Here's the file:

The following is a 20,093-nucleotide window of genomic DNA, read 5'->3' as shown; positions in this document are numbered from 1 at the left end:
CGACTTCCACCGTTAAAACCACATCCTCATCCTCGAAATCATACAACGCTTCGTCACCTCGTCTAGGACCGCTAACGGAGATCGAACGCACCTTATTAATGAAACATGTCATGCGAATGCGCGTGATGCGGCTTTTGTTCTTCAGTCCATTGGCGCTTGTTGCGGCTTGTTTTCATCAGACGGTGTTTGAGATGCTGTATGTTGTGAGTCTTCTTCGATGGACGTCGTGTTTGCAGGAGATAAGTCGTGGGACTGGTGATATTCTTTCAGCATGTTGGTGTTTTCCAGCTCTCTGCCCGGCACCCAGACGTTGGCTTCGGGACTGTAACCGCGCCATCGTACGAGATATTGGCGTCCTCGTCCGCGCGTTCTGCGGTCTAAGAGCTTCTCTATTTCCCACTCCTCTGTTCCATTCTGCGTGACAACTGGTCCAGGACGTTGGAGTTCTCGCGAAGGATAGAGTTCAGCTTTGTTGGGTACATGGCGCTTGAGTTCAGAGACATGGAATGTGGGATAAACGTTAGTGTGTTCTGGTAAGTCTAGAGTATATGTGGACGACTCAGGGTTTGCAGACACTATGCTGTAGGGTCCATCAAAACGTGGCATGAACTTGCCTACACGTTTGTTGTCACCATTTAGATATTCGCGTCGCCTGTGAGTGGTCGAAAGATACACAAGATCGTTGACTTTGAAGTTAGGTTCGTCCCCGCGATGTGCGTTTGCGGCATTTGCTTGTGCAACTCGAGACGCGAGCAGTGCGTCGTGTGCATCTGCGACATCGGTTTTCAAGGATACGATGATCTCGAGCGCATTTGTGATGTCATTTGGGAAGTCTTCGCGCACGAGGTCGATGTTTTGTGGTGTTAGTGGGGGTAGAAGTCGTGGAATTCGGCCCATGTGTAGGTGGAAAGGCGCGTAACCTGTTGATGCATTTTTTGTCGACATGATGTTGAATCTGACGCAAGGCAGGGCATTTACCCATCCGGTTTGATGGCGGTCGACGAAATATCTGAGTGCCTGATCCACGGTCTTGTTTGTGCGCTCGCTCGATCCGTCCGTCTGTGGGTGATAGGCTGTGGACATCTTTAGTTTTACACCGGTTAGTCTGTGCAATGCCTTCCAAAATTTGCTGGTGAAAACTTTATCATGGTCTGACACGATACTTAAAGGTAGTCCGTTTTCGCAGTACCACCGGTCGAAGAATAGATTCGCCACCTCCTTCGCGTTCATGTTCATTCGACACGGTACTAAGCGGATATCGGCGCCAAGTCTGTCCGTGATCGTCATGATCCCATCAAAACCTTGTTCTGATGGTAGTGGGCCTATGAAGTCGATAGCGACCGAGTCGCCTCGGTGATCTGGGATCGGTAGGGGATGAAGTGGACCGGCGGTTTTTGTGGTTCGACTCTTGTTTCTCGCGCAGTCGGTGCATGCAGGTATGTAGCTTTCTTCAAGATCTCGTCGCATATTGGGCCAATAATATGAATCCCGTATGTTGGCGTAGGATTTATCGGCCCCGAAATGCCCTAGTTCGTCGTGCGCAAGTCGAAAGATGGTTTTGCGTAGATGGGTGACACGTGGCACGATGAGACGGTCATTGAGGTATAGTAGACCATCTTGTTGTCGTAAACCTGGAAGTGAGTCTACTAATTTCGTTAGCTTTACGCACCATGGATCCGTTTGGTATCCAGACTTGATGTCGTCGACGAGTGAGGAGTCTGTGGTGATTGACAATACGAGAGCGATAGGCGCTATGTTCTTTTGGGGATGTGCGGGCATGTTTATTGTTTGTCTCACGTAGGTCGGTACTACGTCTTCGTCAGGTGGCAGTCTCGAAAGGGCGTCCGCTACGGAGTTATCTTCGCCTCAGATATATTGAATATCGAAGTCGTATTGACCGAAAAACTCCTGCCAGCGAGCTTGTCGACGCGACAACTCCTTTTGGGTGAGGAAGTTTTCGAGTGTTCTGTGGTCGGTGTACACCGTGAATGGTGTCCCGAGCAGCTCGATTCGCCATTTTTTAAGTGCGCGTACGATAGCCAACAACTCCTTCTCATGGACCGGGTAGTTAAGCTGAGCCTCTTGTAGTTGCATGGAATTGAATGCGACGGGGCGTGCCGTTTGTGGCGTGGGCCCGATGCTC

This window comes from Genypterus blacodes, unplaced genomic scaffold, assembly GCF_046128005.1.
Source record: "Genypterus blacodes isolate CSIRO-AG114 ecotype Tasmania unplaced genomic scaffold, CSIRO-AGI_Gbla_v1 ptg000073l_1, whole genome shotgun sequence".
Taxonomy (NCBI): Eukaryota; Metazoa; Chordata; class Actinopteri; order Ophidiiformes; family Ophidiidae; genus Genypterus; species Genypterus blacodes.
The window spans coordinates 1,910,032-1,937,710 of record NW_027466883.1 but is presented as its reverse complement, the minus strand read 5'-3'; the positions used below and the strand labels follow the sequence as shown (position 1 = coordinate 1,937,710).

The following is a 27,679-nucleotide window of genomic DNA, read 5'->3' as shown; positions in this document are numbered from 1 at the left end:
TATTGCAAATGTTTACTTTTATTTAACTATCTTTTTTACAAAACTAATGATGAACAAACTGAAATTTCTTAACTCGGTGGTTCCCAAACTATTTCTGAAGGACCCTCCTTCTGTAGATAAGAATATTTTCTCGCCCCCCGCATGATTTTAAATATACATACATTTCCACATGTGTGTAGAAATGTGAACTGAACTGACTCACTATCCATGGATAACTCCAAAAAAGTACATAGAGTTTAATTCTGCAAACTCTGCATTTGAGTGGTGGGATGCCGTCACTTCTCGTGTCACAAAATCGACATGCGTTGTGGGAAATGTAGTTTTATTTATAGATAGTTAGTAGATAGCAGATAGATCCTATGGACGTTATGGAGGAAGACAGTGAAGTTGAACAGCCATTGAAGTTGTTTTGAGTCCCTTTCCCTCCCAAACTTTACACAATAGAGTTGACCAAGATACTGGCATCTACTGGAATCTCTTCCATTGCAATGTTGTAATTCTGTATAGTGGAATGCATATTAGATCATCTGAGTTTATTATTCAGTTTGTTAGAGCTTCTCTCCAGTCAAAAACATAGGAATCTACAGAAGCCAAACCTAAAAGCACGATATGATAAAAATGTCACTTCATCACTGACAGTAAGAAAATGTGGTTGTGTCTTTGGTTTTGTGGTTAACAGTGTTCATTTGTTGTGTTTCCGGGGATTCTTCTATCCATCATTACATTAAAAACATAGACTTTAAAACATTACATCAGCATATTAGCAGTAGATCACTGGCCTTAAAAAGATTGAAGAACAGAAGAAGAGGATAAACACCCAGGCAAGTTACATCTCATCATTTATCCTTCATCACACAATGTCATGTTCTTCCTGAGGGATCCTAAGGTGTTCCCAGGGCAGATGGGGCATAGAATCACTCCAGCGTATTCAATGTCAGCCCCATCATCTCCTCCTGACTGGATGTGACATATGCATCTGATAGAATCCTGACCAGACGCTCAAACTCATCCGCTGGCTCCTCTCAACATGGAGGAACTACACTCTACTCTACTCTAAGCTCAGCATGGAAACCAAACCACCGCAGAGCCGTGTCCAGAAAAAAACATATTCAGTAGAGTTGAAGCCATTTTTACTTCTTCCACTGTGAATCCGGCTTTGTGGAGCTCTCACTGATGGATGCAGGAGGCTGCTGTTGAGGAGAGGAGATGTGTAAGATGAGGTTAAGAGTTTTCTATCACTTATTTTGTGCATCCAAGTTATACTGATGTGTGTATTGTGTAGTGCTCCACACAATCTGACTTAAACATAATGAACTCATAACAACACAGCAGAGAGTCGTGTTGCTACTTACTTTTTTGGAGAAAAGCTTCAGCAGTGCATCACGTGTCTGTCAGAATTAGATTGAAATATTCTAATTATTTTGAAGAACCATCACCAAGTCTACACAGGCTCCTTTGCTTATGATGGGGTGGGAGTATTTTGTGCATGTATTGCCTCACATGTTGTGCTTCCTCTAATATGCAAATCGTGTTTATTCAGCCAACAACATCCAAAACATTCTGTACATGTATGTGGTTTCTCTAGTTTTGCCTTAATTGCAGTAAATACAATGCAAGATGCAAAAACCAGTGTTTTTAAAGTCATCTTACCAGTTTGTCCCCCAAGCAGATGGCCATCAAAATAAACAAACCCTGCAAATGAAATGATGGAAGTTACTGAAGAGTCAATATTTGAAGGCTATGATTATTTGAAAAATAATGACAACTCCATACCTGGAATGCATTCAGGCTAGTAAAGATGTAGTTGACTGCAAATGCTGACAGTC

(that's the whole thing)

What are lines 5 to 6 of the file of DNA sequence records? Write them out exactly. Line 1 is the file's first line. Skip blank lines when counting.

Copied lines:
Taxonomy (NCBI): Eukaryota; Metazoa; Chordata; class Actinopteri; order Ophidiiformes; family Ophidiidae; genus Genypterus; species Genypterus blacodes.
The window spans coordinates 1,910,032-1,937,710 of record NW_027466883.1 but is presented as its reverse complement, the minus strand read 5'-3'; the positions used below and the strand labels follow the sequence as shown (position 1 = coordinate 1,937,710).